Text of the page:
Bivouac (n):  biv-oo-ak, biv-wak
A bivouac is a temporary camp made by soldiers or mountain climbers = camp
They camped in a bivouac ten miles out of town

Blandishment (n):  blan-dish-muhnt
pleasant things that you say in order to persuade or influence someone = fawning
Despite the subordinate’s blandishments the manager did not  grant him leave

Blarney (n):  blahr-nee
Blarney is things someone says that are flattering and amusing but probably untrue, and which you think they are only saying in order to please you or to persuade you to do something = flattery, fawing, over praise
He uses blarney to get his things done

Blasphemy (n):  blas-fuh-mee
You can describe something that shows disrespect for God or a religion as blasphemy = impiety, irreverence
He was found guilty of blasphemy and arrested

Blemish (n):  blem-ish (180)
A blemish is a small mark on something that spoils its appearance = spot
This failure is the only blemish in his brilliant track - record

Bludgeon (n):  bluhj-uhn
A heavy object
A wealthy businessman has been killed by a bludgeon

Bohemain (n):  boh-hee-mee-uhn
You can use bohemian to describe artistic people who live in an unconventional way = radical, maverick
He leads a bohemian life and does what he likes

Bonhomie (n):  bon-uh-meebon-uh-mee
Bonhomie is happy, good-natured friendliness = friendly
They were relaxed and full of bonhomie after a successful meeting

Bouillon (n):  bool-yon
Bouillon is a liquid made by boiling meat and bones or vegetables in water and used to make soups and sauces
=  clear beef soup
Today he would drink strong bouillon and extra coffee as boosters

Bourgeois (n):  middle class (185)
If you describe people, their way of life, or their attitudes as bourgeois, you disapprove of them because you consider them typical of conventional middle-class people
Communists have often hurled abuse at the bourgeosis mentality of the Indian middle class

Braggadocio (n):  brag-uh-doh-shee-oh
Proud talk about something that you claim to own, to have done etc = boast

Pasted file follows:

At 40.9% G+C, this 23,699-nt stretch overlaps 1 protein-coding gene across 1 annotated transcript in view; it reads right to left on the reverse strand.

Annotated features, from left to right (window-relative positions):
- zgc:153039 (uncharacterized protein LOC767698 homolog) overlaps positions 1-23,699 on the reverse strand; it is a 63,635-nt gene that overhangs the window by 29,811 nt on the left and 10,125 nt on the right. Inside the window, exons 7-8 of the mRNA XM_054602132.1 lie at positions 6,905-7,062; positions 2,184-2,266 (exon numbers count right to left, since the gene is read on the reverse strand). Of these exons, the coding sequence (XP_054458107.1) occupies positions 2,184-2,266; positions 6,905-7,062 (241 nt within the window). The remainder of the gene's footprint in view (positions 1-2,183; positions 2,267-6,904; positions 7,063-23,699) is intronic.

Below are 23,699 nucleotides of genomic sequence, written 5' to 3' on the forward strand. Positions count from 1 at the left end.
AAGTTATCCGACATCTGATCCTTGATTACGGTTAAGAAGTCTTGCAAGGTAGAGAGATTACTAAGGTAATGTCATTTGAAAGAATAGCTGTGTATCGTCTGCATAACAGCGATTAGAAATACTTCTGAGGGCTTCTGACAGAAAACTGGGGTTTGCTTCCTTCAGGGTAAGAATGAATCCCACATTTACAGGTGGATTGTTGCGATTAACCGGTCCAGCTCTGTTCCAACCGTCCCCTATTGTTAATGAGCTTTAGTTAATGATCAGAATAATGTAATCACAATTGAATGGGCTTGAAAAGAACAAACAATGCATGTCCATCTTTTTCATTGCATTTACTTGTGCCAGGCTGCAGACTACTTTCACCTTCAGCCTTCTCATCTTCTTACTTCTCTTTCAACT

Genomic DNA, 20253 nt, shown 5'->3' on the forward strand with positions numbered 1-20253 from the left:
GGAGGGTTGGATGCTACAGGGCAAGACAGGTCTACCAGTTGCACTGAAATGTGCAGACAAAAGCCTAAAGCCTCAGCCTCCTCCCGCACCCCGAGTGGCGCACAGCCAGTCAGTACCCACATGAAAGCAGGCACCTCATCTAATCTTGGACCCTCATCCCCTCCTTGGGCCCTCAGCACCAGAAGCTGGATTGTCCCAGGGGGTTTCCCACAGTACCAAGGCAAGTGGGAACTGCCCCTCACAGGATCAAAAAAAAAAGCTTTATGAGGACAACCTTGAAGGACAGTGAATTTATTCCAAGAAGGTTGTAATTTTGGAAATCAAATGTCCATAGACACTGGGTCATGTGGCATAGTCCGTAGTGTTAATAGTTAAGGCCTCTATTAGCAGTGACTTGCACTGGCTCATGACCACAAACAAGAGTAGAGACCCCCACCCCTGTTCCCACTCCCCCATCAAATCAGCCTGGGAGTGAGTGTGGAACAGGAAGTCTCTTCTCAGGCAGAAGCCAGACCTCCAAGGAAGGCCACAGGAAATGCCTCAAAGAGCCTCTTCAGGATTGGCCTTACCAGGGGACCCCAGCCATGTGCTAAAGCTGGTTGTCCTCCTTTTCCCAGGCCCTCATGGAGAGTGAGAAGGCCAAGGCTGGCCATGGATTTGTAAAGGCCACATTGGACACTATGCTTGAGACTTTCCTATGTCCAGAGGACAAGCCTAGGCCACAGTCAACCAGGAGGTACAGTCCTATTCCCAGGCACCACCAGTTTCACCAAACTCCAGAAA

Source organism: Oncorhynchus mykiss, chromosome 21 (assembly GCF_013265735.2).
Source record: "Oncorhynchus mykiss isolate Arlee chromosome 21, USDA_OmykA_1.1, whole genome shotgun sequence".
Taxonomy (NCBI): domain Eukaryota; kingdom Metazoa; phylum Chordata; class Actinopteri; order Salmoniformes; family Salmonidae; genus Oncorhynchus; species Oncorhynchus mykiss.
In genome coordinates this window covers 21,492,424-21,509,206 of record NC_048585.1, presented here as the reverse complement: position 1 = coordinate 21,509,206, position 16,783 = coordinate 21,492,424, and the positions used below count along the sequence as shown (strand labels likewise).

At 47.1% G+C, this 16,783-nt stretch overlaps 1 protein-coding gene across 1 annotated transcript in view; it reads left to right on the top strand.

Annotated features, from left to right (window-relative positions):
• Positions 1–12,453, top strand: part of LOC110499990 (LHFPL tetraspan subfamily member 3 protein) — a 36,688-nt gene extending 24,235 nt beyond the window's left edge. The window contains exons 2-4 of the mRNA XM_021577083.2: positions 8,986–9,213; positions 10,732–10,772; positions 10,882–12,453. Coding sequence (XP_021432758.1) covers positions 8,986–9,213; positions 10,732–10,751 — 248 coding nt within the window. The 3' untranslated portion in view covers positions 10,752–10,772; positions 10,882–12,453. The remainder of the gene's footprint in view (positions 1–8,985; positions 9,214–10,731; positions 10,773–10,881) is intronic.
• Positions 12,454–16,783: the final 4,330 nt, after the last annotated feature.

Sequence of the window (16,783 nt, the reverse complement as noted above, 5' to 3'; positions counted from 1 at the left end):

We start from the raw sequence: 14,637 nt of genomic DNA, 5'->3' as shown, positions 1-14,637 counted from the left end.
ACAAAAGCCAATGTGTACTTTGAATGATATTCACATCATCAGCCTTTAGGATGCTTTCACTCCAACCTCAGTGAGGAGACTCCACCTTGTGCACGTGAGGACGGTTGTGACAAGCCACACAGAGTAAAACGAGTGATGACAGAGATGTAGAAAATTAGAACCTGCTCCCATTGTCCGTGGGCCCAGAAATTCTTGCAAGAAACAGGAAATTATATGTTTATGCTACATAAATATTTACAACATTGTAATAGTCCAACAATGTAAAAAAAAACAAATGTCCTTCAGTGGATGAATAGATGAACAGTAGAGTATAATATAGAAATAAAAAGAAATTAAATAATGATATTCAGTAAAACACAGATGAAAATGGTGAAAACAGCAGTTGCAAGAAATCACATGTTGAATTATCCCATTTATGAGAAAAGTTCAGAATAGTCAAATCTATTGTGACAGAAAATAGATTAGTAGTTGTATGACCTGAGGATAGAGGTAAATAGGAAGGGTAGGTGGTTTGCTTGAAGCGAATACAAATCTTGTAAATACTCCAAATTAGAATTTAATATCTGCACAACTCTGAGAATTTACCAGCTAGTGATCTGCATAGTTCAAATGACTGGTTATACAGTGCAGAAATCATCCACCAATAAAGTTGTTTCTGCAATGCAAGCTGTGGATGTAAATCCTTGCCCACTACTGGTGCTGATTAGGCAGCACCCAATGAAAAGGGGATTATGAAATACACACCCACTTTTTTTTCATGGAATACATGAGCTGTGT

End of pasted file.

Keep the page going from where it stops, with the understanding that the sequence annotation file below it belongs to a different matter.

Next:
His attitude full of braggadocio made him unpopular amongst the people

Bravado  (n):  bruh-vah-doh
Bravado is an appearance of courage or confidence that someone shows in order to impress other people = assumed courage
Their behavior was just sheer bravado

Brazier (n):  brey-zher
A brazier is a large metal container in which coal or charcoal is burned to keep people warm when they are outside in cold weather, for example because of their work
Both the braziers near the door had not been disturbed

Breach  (n):  breech
If you breach an agreement, a law, or a promise, you break it = violate
This was a clear breach of the 1994 Trade Agreement

Breviary (n):  bree-vee-er-ee (190)
book containing the daily prayers

Brevity (n):  brev-i-tee
The brevity of something is the fact that it is short or lasts for only a short time = pithiness, conciseness
Brevity is the soul of language

Brigand (n):  brig-uhnd
A brigand is someone who attacks people and robs them, especially in mountains or forests = bandit
A group of brigands is caught recently

Broadside (n):  brawd-sahyd
A broadside is a strong written or spoken attack on a person or institution = a strong written attack
The Mayor launched a broadside against the lawyer-turned-politician

Brocade (n):  broh-keyd
Brocade is a thick, expensive material, often made of silk, with a raised pattern on it = rich, figured fabric
The Queen was in a sari of gold brocade

Brochure (n):   broh-shoor (195)
A brochure is a magazine or thin book with pictures that gives you information about a product or service = pamphlet
A handout or employee brochure with the basic facts can be distributed

Brooch (n):  brohch
A brooch is a small piece of jewellery which has a pin at the back so it can be fastened on a dress, blouse, or coat = pin
After some reflection she removed the brooch, but retained the small, black stud ear-rings

Buccaneer (n):  buhk-uh-neer
A buccaneer was a pirate, especially one who attacked and stole from Spanish ships in the 17th and 18th centuries = a pirate someone who is very successful, especially in business, but may not be honest
Poppy was besieged by a buccaneer

Buffoonery (n):  buh-foon
Buffoonery is foolish behaviour that makes you laugh = clowning, jester

Bugaboo (n):  buhg-uh-boo
Bugaboo is something which causes terror or fear
The bugaboos that have plagued vision systems are high price and slow throughput

Bulimic (n):  byoo-lim-ik (200)
If someone is bulimic, they are suffering from bulimia
Angelina’s habit of running to the toilet after every meal was pointing to her suffering from bulimia